In an analysis of the corporate venture capital units of 93 U.S.-based information technology firms, UC Davis researchers found that if managers had private venture capital backgrounds, they tended to invest in start-ups with high-growth prospects — and had less regard for the start-ups’ technological or strategic “fit” with the corporate parent.
- Professor of the Year Award, UC Davis Graduate School of Management, 2018-19.
- Professor of the Year Award, UC Davis Graduate School of Management, 2016-17.
- Outstanding Reviewer Award, Strategic Management Journal, 2016.
- Outstanding Reviewer Award, Organization Science, 2012.
- Research Grant, INSEAD 2520-493R, 2009.
- Winner, Best Symposium, Careers Division, Academy of Management Meetings, (with C. Rider), 2009.
- Kauffman Research Award, UC Berkeley, 2007.
- Participant, Best Symposium, Academy of Management Meetings Careers Division, 2006.
- Invited Participant, Organization and Management Theory Junior Faculty Workshop, Academy of Management Meetings, 2005.
- Research Grant, Mack Center for Technological Innovation, 2004.
- Second Place, INFORMS/Organization Science Dissertation Proposal Competition, 2003.
- Best Paper Finalist, Academy of Management Best Papers Proceedings, Organization and Management Theory Division, 2003.
- Research Grant, Reginald H. Jones Center, 2003.
- Research Grant, Wharton Center for Human Resources, 2003.
- Research Grant, Wharton Financial Institutions Center, 2002.
- Research Grant, Mack Center for Technological Innovation, 2002.
Social Capital for Hire? Mobility of Technical Professionals and Firm Influence in Wireless Standards Committees
Organization Science, 2010
The movement of personnel between firms has been shown to have important implications for firms, yet there has been little direct investigation of the underlying mechanisms. In this study, Assistant Professor Gina Dokko and co-author Lori Rosenkopf from The Wharton School, University of Pennsylvania, propose that in addition to their human capital, mobile individuals carry social capital, affecting the outcomes of the firms they join and leave by altering the patterns of interaction between firms.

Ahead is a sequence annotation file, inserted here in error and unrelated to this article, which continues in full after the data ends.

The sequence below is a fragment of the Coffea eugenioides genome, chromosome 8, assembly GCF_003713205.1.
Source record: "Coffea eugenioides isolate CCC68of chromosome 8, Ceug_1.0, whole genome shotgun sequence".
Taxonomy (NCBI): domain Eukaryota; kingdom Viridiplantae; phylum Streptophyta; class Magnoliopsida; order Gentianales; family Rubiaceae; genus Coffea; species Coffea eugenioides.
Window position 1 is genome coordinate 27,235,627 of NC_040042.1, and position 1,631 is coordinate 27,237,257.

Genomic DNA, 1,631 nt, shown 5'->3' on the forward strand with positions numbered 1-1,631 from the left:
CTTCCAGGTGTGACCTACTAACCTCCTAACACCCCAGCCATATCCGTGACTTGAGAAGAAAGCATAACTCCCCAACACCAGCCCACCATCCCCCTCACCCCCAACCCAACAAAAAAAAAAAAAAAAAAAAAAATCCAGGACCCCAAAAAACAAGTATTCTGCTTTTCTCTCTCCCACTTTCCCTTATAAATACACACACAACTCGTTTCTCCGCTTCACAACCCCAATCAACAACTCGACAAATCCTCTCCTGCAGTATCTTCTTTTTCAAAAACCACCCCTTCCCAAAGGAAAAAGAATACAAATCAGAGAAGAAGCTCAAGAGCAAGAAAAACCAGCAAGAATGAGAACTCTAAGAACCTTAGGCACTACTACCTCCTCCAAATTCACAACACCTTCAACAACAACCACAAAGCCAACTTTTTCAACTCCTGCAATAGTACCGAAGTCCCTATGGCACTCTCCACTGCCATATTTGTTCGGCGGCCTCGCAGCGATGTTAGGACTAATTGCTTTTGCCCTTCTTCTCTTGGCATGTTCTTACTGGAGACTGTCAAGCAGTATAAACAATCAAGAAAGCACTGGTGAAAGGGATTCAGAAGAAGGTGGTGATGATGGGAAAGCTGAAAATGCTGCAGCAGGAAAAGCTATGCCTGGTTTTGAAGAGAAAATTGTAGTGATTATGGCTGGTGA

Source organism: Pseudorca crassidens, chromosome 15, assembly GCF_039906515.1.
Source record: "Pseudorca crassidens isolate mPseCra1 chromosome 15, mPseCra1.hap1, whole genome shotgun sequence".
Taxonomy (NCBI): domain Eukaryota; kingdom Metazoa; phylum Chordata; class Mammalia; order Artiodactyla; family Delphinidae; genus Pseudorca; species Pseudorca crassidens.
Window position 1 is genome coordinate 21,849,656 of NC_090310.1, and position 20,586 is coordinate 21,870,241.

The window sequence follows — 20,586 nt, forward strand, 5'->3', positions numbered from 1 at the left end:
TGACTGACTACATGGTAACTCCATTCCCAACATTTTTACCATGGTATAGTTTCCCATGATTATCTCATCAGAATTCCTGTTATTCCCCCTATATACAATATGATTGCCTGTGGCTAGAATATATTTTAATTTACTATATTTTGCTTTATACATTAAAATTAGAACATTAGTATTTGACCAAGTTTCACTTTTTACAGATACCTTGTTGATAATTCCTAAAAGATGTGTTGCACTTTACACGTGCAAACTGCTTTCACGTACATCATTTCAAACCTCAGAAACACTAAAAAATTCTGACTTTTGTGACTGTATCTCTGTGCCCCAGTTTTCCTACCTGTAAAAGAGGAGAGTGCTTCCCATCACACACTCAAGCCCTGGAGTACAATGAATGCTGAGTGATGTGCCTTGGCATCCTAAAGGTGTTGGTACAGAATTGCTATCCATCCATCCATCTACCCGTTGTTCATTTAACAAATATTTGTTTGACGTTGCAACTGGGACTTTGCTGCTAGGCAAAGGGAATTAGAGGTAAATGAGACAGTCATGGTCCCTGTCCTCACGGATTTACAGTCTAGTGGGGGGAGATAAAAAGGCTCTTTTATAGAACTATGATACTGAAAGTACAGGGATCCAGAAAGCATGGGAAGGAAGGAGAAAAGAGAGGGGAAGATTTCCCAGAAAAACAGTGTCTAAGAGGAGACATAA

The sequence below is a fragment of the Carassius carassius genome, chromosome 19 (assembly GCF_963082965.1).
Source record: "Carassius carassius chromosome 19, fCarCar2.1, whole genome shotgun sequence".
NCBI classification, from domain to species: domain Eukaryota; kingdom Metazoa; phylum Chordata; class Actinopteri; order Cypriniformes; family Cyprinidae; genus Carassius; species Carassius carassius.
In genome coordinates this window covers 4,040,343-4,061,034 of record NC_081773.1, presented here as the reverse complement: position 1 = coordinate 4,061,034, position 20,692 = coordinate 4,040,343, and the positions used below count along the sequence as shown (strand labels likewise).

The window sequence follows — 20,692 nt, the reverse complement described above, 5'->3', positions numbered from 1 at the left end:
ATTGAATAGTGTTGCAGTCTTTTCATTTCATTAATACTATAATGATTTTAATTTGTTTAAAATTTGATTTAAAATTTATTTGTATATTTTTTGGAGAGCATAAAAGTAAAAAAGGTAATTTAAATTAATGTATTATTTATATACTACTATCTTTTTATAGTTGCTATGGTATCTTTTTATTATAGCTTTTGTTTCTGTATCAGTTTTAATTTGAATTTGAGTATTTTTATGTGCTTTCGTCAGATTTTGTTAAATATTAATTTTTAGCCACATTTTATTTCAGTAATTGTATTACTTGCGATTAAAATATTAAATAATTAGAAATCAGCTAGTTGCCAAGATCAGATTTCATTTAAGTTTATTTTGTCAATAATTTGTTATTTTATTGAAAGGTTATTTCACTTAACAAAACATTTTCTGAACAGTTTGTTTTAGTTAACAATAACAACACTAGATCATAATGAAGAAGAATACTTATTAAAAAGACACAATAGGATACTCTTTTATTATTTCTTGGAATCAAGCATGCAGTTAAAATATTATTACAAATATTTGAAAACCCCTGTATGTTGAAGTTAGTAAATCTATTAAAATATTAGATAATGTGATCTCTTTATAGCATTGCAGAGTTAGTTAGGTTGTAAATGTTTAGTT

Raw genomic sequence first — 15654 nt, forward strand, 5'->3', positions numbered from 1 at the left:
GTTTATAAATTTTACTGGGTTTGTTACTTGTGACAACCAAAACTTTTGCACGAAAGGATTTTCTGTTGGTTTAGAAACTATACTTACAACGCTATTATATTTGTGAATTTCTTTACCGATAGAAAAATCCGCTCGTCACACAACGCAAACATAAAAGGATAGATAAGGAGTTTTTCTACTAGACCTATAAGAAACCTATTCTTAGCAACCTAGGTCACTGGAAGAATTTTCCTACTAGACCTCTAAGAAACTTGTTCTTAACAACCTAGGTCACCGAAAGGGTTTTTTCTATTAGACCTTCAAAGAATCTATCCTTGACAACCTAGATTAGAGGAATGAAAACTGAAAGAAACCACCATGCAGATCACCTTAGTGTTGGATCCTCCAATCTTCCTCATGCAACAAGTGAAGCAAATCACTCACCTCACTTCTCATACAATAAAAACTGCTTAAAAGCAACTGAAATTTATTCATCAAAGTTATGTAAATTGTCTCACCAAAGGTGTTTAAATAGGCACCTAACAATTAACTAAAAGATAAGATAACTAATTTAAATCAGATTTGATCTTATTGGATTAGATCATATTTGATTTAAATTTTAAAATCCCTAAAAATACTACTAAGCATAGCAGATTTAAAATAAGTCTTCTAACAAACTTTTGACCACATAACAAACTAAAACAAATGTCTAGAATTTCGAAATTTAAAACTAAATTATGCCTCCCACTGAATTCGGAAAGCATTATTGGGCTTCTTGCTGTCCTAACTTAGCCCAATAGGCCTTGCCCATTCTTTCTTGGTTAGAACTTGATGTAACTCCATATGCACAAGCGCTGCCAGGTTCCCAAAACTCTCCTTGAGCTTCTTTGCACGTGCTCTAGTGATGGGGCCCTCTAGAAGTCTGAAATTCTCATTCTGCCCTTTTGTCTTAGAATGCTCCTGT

As individuals change jobs more frequently, it is increasingly important to understand what they carry from their prior work experience that affects their performance in a new organizational context. So far, explanations about the imperfect portability of experience have primarily been about firm specificity of knowledge and skill. In this study, Assistant Professor Gina Dokko and co-authors Steffanie L. Wilk from Fisher College of Business, Ohio State University and Nancy P. Rothbard from The Wharton School, University of Pennsylvania draw on psychological theory to propose additional sociocognitive factors that interfere with the transfer of knowledge and skill acquired from prior related work experience.